<CV SW> Let‟s talk about the music industry today and social media; music distribution is much different now, do you see that as progress? The ability to market/sell individual songs, does that benefit the industry as a whole? <Rick> It‟s great to be able to connect with the fans always, I love it for that. <CV SW> Social Media platforms, savvy PR tools or necessary evil? <Rick> I love them they give the bands leverage and prove that people want the music. <CV SW> Today, the music world is dominated by the Cyrus‟ (and her tongue) and the Biebers, never one to shy away from controversial questions, do you think Rock has to climb to the forefront again? <Rick> Rock will, if those artists keep putting out the music they are putting out then a takeover is coming soon, they are awful role models as well, they are doing more and more to hand it back over to us. Media tries to make it impossible, but it‟s only a matter of time until the fans speak out, and people want guitars and energy again. A few great albums from a few great bands and the shift will happen. Radio today sounds like one big lion king soundtrack, people will get tired of it . <CV SW> Does it ever get a bit difficult to see that sort of level of talent (although we DO think that Miley has a great voice, she just behaves like a harlot) being promoted? <Rick> Yea she‟s a great singer but she does not portray herself and let that shine through like Adele does, she uses controversy, and her brand and celebrity to sell product. I‟m sure she‟s a great singer and she should let her voice and star power sell her records. <CV SW> Is it hard to look at that and stay true to the AW sound? Or do you think they will all fade away and it‟ll be back to old fashioned ass kicking rock again? <Rick> I don‟t even consider us on the same planet musically, we do what we do ,and the world will shift when the time is right, we are always one song away from being a household name like Miley and them. I think she has some staying power but she won‟t be as respected as an artist as the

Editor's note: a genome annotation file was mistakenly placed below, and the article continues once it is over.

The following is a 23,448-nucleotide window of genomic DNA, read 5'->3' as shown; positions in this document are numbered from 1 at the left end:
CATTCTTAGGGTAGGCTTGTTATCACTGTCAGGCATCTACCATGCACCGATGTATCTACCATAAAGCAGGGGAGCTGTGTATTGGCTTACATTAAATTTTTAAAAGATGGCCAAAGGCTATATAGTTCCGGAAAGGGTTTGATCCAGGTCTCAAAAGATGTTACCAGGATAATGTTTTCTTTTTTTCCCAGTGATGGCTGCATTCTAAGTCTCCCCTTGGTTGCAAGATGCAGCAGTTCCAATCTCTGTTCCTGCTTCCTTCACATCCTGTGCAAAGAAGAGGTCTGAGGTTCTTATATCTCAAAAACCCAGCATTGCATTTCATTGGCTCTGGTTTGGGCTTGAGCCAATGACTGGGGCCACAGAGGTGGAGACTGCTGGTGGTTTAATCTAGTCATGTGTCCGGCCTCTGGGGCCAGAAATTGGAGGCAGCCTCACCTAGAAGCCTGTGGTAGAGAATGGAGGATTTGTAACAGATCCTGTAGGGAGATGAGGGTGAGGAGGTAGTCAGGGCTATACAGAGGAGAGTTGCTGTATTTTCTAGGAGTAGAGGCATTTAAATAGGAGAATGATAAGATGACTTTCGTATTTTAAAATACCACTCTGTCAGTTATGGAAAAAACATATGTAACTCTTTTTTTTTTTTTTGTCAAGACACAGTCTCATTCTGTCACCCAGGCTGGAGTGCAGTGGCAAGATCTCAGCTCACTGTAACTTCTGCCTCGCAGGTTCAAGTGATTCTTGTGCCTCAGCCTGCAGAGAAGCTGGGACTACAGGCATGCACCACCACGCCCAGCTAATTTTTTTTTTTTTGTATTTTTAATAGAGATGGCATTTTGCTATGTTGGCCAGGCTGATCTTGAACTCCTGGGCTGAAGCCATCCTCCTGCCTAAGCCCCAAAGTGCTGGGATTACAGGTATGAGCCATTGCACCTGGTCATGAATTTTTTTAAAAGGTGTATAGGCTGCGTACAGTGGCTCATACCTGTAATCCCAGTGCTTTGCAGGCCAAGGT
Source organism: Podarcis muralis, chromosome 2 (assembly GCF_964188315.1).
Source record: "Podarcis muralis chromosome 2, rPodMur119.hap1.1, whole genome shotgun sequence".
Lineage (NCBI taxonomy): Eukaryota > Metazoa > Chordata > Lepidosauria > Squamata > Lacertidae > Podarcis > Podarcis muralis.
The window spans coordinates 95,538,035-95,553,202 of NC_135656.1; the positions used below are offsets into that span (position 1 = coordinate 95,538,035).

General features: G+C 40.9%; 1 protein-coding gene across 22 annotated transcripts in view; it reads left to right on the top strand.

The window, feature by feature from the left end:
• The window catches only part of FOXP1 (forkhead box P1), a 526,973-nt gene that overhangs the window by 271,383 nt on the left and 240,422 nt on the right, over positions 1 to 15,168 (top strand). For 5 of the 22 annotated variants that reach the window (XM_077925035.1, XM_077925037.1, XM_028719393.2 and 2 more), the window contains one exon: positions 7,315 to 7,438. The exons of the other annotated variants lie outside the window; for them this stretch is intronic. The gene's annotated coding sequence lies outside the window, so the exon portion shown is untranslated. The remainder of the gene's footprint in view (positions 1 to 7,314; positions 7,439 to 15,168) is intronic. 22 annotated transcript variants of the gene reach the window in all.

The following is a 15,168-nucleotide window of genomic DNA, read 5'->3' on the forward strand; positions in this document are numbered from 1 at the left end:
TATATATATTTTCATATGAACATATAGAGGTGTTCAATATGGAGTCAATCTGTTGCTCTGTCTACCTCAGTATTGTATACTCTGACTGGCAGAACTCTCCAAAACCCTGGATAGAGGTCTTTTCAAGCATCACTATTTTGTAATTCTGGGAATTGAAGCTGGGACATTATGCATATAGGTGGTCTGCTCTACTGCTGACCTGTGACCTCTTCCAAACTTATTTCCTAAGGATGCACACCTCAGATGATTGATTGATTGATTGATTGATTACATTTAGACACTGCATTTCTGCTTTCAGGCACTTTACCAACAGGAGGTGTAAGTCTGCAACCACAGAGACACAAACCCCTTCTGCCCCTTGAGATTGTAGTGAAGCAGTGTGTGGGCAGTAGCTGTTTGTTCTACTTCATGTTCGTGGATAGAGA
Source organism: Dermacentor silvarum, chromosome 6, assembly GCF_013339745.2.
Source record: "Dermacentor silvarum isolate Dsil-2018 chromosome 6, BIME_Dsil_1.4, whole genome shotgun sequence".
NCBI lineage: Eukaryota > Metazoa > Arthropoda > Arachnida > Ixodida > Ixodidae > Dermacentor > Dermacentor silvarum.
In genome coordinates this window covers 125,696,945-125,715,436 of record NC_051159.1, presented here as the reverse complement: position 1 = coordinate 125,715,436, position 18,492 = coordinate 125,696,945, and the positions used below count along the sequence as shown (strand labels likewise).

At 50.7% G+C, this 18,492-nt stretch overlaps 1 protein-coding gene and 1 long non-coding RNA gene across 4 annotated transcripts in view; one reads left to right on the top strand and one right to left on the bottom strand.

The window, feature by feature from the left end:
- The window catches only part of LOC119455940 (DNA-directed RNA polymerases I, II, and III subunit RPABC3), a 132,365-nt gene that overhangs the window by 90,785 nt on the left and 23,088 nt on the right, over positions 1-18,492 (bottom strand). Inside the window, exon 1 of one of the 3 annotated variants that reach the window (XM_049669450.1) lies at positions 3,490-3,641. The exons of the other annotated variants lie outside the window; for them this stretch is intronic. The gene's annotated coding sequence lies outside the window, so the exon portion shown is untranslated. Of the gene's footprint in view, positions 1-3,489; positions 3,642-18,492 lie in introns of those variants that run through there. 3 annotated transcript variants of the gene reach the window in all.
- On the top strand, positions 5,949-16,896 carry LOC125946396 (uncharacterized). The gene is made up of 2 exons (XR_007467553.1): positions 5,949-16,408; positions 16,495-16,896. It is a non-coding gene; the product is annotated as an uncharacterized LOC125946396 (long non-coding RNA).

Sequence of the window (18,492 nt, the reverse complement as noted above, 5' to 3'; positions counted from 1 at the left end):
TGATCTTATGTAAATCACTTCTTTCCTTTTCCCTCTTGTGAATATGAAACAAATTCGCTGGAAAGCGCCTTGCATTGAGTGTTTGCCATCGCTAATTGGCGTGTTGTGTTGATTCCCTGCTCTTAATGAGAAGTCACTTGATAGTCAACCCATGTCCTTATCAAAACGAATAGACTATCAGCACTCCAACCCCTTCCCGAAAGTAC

people who do it with performances and great albums, and being a great singer. We know who we are and we will continue to do what we do no matter what. <CV SW> I heard a whisper from a while ago that you don‟t particularly like to do music videos, is that true? Why? If it‟s true, you still produced an incredible video for Sick. I heard you caught on fire there, did I hear THAT right? <Rick> They are long days, but I do appreciate the fact that I get to do them, I‟m honored we get to shoot music videos but the days are long, and I got set on fire in one, and performed in water and mud in the cold at 4 am in another. It‟s not that I don‟t love videos, they are fun to watch, but I love being on stage or creating the music much more. <CV SW> Do you guys have a favorite place to play? <Rick> There is so many memorable amazing places to play, some venues treat you amazing, but